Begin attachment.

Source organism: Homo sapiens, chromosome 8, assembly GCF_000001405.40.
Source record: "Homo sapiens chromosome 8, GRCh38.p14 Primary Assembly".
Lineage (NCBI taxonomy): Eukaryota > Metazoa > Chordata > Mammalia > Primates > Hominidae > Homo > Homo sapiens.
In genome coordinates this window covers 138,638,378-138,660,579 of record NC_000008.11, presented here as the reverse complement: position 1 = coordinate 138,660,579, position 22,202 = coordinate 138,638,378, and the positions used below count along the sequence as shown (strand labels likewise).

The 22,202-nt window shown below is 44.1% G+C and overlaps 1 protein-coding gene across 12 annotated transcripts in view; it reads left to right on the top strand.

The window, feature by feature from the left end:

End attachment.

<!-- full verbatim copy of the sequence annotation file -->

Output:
Source organism: Homo sapiens, chromosome 8, assembly GCF_000001405.40.
Source record: "Homo sapiens chromosome 8, GRCh38.p14 Primary Assembly".
Lineage (NCBI taxonomy): Eukaryota > Metazoa > Chordata > Mammalia > Primates > Hominidae > Homo > Homo sapiens.
In genome coordinates this window covers 138,638,378-138,660,579 of record NC_000008.11, presented here as the reverse complement: position 1 = coordinate 138,660,579, position 22,202 = coordinate 138,638,378, and the positions used below count along the sequence as shown (strand labels likewise).

The 22,202-nt window shown below is 44.1% G+C and overlaps 1 protein-coding gene across 12 annotated transcripts in view; it reads left to right on the top strand.

The window, feature by feature from the left end: